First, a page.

Hey student, will you show me, will you share with me?

Blizzard Oates ,
avatar name in SL,
aka Cheryl Oakes

Here are some of the few resources I found about online gaming. Take a risk and read further.

Beth Ritter Guth, is a college professor who has designed her college literacy classes in Second Life. Read some of her students work, you will be amazed at the depth of their writing! Students here are NOT just writing for their teacher, they are writing for the world.

Ex Paine , is a secondary teacher, check out this site for great conversations about gaming, Second Life and how it all impacts education.

Teen Grid in Second Life, here are some resources for examining Second Life for a teen grid and how Teen Second Life could be used for educational purposes.

Here are fascinating essays on MMORPG’s and economics and education. There is even an online conference in fall 2007.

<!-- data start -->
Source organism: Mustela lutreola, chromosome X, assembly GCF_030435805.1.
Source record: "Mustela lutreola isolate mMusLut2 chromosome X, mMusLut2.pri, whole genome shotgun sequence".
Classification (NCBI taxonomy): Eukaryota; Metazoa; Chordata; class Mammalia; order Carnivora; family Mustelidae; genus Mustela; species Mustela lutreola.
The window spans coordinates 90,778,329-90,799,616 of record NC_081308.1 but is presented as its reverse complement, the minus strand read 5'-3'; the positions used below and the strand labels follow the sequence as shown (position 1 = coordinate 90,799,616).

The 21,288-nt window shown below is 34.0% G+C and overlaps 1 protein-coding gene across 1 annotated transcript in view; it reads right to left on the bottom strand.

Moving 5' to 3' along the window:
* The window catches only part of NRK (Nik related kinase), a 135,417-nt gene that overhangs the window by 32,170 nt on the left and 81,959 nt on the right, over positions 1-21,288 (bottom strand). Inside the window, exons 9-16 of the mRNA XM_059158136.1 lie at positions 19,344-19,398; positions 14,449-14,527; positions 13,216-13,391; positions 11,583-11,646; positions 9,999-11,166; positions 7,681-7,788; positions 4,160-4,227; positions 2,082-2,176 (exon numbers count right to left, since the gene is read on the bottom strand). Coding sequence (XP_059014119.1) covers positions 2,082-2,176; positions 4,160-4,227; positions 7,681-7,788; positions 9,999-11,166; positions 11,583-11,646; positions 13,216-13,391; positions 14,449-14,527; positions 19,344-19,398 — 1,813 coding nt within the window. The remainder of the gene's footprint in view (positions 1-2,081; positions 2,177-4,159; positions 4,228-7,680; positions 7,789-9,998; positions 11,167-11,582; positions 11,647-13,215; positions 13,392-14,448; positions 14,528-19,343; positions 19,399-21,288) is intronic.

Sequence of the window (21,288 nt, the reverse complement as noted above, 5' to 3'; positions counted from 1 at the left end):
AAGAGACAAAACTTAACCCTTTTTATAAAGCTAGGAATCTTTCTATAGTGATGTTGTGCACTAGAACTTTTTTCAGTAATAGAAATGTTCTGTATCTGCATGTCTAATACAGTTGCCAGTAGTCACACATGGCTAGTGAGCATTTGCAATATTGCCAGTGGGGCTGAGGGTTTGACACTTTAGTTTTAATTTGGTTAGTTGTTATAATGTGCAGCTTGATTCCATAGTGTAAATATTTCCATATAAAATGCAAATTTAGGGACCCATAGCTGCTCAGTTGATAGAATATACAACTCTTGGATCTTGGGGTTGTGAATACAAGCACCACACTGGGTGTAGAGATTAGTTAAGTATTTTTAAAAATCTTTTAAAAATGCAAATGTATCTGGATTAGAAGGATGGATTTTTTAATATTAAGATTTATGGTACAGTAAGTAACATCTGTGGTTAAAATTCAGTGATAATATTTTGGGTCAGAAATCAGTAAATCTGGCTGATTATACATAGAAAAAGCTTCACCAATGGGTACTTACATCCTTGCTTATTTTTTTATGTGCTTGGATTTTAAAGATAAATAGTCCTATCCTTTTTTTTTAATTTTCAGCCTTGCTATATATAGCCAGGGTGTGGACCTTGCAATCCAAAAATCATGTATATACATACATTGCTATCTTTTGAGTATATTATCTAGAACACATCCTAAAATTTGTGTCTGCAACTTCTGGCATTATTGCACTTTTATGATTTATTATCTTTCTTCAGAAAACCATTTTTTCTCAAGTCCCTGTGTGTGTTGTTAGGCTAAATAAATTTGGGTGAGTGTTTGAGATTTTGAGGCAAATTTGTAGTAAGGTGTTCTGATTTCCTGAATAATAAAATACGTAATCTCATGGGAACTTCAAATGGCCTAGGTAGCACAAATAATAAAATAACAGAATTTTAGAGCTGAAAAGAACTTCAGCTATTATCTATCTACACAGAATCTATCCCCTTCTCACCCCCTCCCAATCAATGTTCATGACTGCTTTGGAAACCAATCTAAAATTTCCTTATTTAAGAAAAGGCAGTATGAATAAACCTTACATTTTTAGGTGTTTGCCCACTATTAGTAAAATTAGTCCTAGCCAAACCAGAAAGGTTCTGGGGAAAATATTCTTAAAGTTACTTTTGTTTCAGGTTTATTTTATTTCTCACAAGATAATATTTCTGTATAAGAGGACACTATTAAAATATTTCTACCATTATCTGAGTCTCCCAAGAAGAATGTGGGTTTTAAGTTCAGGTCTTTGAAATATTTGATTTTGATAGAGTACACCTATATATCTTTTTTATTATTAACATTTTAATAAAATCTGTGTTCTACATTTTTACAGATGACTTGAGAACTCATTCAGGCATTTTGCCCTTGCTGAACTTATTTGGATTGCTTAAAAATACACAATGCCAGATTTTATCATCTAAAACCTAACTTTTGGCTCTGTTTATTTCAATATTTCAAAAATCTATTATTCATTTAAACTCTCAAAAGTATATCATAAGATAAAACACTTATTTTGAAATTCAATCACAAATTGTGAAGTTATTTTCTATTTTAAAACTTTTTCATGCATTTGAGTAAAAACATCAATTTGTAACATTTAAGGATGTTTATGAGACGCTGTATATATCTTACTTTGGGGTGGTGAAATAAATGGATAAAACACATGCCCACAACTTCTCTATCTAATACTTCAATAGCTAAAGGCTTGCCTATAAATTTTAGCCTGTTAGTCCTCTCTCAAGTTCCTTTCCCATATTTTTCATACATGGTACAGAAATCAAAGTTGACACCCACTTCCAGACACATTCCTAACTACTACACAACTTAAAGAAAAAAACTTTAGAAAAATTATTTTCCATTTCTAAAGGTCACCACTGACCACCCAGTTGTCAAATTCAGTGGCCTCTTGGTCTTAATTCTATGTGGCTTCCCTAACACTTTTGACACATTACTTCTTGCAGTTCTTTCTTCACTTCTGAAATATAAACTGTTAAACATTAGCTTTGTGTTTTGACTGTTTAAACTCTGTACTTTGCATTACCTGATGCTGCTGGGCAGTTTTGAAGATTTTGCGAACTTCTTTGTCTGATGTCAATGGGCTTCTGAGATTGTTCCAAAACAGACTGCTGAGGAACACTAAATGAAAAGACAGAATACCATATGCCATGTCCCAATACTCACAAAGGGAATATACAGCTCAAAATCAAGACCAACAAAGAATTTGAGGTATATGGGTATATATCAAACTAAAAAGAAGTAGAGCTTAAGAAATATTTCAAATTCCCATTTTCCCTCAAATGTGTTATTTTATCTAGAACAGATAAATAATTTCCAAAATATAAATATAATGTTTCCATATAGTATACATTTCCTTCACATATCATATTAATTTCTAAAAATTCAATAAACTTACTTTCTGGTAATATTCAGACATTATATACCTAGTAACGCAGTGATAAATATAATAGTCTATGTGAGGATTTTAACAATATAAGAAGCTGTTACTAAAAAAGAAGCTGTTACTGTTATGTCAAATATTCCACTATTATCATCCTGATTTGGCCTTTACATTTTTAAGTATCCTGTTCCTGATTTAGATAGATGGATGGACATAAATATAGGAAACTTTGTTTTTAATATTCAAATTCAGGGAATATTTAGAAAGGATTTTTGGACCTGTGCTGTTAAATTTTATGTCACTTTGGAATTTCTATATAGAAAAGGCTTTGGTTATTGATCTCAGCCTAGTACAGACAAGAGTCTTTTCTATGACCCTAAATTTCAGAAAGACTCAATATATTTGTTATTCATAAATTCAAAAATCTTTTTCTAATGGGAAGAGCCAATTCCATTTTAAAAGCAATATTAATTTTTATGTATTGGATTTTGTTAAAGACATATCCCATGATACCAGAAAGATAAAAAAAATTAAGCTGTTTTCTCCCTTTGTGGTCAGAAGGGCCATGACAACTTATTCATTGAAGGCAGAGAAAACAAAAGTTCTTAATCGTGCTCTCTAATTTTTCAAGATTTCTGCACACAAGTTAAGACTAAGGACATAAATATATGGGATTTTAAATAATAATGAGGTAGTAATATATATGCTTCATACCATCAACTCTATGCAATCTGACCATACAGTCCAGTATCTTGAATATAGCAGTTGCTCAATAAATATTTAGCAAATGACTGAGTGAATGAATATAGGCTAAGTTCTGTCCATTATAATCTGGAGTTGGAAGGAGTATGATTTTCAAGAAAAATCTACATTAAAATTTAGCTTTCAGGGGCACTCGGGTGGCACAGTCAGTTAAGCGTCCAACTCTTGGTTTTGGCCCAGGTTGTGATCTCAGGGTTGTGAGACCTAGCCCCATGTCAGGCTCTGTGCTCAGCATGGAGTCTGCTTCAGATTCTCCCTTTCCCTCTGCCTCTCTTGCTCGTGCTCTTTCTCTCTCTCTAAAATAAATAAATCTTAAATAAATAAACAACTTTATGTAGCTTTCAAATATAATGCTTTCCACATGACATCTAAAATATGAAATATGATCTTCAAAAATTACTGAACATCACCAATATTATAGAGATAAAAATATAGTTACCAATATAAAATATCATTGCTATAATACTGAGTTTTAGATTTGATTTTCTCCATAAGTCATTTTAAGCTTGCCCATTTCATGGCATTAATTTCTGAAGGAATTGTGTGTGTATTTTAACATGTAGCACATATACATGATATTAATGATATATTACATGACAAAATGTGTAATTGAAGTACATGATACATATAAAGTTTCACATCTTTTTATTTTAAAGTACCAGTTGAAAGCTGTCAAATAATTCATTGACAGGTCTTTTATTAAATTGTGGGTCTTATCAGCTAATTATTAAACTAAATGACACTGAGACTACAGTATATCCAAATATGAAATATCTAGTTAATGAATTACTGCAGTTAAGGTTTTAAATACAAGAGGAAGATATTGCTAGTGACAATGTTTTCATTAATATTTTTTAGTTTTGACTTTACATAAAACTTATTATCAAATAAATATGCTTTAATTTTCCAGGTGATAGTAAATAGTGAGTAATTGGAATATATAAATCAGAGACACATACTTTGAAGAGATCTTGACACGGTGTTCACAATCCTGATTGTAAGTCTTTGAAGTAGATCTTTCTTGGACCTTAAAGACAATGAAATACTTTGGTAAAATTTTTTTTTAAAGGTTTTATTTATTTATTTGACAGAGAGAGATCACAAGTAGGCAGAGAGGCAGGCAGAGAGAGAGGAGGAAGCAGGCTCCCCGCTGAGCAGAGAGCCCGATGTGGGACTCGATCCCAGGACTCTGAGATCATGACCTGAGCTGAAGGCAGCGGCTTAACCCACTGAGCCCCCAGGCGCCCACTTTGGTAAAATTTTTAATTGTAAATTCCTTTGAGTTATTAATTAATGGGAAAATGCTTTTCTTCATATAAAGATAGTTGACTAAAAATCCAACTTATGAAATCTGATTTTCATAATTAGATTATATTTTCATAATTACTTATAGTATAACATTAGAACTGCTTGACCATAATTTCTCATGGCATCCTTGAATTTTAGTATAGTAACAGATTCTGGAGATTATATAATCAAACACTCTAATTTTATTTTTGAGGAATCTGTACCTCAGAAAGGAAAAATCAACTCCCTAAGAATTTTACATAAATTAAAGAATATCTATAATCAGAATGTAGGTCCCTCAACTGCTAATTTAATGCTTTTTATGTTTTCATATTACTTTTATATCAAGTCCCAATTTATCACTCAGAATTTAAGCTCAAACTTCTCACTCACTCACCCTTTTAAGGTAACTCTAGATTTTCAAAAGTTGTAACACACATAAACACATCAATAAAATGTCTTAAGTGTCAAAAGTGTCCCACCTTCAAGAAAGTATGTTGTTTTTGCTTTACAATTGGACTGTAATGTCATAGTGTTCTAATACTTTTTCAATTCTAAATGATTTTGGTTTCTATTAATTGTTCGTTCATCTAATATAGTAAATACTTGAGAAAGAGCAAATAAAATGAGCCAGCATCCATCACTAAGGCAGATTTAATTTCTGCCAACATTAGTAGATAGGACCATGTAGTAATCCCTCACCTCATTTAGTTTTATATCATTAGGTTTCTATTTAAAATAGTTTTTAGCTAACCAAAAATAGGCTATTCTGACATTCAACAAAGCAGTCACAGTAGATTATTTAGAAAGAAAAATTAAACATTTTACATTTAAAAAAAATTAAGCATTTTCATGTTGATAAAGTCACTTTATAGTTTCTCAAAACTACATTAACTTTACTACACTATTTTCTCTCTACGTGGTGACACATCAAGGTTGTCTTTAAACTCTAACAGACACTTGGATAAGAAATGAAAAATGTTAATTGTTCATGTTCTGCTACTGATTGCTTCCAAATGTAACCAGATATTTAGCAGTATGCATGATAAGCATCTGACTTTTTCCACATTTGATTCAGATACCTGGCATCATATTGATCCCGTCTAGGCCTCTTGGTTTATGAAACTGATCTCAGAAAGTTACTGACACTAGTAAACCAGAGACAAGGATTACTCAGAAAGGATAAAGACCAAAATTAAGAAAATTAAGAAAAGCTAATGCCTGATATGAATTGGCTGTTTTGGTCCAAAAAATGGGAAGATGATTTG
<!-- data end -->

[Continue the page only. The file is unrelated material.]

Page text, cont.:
The reason the army has taken the challenge to develop one of the most popular online games is this is where they are spreading the word and marketing. Look at their success. Look at the changes they have made in the past FEW years. Has education even made a stab at these kinds of changes? Have you?

Beginners guide in World of Warcraft 2
. Teachers and administrators check out the reading level in this online manual. Check out the comprehension if you think these games are dumb. Better yet, read a few paragraphs and check your own comprehension. I don’t mean see if you can answer questions about your reading either. Go to the game and see how long you survive!

Or you can be like me and check out an easier version of an online game Webkinz.
When I was researching for this story my niece popped up online and asked if I wanted to play a game in Webkinz. She is 500 miles away, and I only see her a few times a year. However, through Webkinz I get to play games with her and watch her strategies grow and sometimes I even talk to her on the phone and she explains the games to me. She is 8 and I am 55. I am learning so much from her and I know I will be able to apply this to other games as I mature in my gaming “profession”. BTW, she beat me in the game! I, for one, am glad I have some summertime to perfect my game image. Now if I can only learn how to land gracefully in SL, I would meet my standard!